With a trip to the National League Championships Series and a roster that is firing on all cylinders, the Chicago Cubs seem poised to reach the World Series for the first time since 1945. Young stars and fierce pitching make them arguably the most talented team left in the field, and their flair for the dramatic makes them definitively the most exciting. Yet a part of me deep down in my core knows they won’t win it all.

The Cubs are cursed. During the team’s last trip to the World Series, the owner of a local Chicago eatery called the Billy Goat Tavern brought his goat mascot to Game 4 but was asked to leave when the animal’s stench bothered other fans. Outraged, he declared that the Cubs would lose the series and any others that followed. Fulfilling his prophecy, the Cubs tanked, blowing their lead and ultimately losing to the Detroit Tigers.

So yes, the Chicago Cubs, a professional baseball team, has not been able to win because one man felt his goat was insulted 71 years ago. Yes, there is zero evidence for any sort of cause and effect relationship between these two things. And yes, the “curse” sounds crazy. But is it?

Every time in the last 75 years that the Cubs have had any kind of momentum, something unusual comes along to ruin it. In 1969, a promising Cubs team was swept by the New York Mets in the NLCS after a black cat crossed the field. In 2003, Chicago was a few outs away from winning the NLCS and advancing to the World Series when a fan disrupted a player’s catch of a foul ball, granting the opposing Florida Marlins a second chance at the plate. The Marlins scored eight straight runs and steamrolled their way past the Cubs to an eventual championship. Last year, after a strong regular season and a divisional series upset, the Cubs were again swept by the Mets, a team they’d beaten in all seven of their meetings during the 2015 season.

I am not a superstitious person; I don’t have much faith in luck, fate or destiny, and I am not even particularly religious. However, in the world of sports, emotion trumps logic. Sports are based on intimate emotional attachments to teams of players we do not know and games we likely will not attend in cities we may not even call home. Sports fandoms breaks apart from the logical bedrock on which we base the rest of our lives.

It follows that sports have a weird way of making us believe in things that might otherwise be considered ridiculous. We cross our fingers when a field goal leaves a kicker’s foot. We have special “lucky shirts” for watching games from the comfort of our couch. We incessantly knock on the wood counters of sports bars. And I unwaveringly believe that Wrigley Field has not housed a World Series champion in decades due to its 1945 policy on farm animal attendees.

In all likelihood, these antics have no actual bearing on how our teams perform. But in times of trouble, we sports fans look for something, anything, to connect us to our team and contribute in any way possible. All it takes is one time for a wacky tradition to coincide with something extraordinary for us to feel like we made a difference.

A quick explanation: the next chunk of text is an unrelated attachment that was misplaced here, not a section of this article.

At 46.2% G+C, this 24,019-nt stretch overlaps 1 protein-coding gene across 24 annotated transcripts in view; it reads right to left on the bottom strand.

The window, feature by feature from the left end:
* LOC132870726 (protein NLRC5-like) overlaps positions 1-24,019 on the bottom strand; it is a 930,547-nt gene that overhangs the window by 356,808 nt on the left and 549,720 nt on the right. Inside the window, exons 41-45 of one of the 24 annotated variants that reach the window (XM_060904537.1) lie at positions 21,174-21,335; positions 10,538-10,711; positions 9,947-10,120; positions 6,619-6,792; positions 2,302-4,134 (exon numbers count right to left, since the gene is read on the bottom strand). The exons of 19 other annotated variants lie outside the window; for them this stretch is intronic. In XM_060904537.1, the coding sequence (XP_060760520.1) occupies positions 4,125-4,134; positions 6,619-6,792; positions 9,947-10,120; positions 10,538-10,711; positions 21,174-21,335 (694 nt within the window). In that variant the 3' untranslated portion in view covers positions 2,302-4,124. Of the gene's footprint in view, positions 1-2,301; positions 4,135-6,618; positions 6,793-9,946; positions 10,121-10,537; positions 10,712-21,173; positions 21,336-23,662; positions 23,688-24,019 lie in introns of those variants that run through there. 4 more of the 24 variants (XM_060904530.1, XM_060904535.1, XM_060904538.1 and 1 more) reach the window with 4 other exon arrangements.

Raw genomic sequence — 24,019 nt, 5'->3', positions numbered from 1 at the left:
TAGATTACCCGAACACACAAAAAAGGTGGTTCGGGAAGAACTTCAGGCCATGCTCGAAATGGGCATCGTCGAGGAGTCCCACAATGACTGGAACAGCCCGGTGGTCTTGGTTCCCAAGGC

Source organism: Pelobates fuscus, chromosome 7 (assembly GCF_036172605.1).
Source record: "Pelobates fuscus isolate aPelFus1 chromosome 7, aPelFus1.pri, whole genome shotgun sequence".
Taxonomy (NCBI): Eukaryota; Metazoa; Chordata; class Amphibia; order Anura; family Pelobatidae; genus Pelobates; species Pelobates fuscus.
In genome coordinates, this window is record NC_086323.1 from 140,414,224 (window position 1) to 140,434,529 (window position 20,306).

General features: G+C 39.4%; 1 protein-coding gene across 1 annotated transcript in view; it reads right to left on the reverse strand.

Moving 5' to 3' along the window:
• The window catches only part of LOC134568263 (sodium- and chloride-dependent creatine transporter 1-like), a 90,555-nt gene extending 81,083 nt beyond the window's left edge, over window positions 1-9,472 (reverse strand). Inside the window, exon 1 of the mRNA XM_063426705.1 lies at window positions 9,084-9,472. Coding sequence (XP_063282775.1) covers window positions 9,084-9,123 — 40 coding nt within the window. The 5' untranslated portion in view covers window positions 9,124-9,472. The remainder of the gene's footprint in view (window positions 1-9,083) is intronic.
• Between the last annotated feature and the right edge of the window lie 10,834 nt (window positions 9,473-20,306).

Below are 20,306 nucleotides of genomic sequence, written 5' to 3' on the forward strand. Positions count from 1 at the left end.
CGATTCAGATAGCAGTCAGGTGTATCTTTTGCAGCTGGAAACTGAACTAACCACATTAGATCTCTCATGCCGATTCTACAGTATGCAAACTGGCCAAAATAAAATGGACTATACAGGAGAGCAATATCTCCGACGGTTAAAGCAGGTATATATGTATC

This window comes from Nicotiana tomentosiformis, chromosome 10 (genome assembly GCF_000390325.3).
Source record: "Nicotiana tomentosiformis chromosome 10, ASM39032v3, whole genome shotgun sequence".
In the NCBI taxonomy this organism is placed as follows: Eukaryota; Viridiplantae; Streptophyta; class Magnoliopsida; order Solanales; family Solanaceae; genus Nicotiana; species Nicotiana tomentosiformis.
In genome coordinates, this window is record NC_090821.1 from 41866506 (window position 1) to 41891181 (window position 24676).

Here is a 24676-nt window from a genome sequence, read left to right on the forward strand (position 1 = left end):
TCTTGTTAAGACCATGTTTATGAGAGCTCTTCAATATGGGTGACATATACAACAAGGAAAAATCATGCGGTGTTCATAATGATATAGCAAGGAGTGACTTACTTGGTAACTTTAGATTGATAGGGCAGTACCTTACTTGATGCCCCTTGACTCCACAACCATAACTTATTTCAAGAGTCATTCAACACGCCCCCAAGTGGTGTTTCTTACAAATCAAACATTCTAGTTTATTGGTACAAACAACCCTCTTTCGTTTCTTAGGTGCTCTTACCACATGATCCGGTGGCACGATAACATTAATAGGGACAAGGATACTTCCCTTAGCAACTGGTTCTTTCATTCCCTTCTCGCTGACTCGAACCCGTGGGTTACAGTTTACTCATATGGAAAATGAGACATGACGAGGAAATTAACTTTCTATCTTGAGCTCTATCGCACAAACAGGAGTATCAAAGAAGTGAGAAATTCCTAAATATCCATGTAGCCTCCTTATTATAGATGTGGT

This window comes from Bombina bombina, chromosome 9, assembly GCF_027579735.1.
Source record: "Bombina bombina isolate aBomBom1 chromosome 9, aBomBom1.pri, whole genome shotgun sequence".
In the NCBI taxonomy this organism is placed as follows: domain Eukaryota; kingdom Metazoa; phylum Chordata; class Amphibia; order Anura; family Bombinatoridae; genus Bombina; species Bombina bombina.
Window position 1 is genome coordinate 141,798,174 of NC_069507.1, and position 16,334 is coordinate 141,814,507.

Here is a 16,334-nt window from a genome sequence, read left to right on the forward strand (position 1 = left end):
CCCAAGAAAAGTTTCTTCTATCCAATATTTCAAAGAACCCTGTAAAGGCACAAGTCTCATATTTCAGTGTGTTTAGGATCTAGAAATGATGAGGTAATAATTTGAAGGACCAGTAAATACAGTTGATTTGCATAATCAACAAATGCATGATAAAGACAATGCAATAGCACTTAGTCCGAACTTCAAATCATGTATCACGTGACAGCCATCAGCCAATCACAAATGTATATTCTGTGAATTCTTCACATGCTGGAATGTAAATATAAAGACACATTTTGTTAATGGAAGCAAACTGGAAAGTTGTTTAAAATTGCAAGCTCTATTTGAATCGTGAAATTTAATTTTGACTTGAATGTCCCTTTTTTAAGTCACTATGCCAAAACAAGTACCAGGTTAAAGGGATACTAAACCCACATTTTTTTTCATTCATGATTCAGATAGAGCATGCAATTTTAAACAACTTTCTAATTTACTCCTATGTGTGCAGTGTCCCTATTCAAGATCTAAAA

As a seven-year-old Yankees fan, I experienced the power of the extraordinary in a way I wish I could forget. My beloved Yanks faced off against our bitter rivals, the Boston Red Sox, victims of the infamous Curse of the Bambino, in the 2004 American League Championships Series. After the Yankees jumped out to a 3–0 lead, I had faith in the power of The Curse to take care of the rest. But then a pitcher threw seven commanding innings with a bleeding ankle, players were caught in a strange controversy on the base path from home plate to first, and two straight games were won in extra innings. With an unprecedented, supernatural comeback, the Red Sox managed to eliminate the Yankees in seven games and clinch the title shortly after, breaking both their curse and my heart. Free from their oppressive hex, the Sox won two more championships in the following decade.

The 2004 Red Sox proved that even seemingly unbreakable curses can be overcome with help from some higher power. For the so-called “Lovable Losers” in Chicago, it may be time for a reversal of fortune. Though its fans on the north side haven’t won a World Series since 1908, the city of Chicago has its hopes up. This season, the Cubs finished with the best record in Major League Baseball and broke 100 wins for the first time in decades. Last week, the team rallied in the top of the ninth inning to stun the San Francisco Giants, a team that won the championship in every even-numbered year since 2010, in Game 4 of the National League Divisional Series. And Saturday night, I watched backup catcher Miguel Montero, the unlikeliest of Cubs heroes, crush a grand slam deep into the right field bleachers to capture Game 1 of the NLCS at Wrigley. It was a storybook ending. It was the kind of moment kids dream about when they fantasize about a future as a professional athlete. It was too good to be true.

If this magical run continues, and the Cubs keep it together, then maybe, just maybe, this will be the year that the Chicago Cubs overcome the spite of a man with a pet goat.

Garrett Gile is a sophomore in Berkeley College. Contact him at garrett.gile@yale.edu .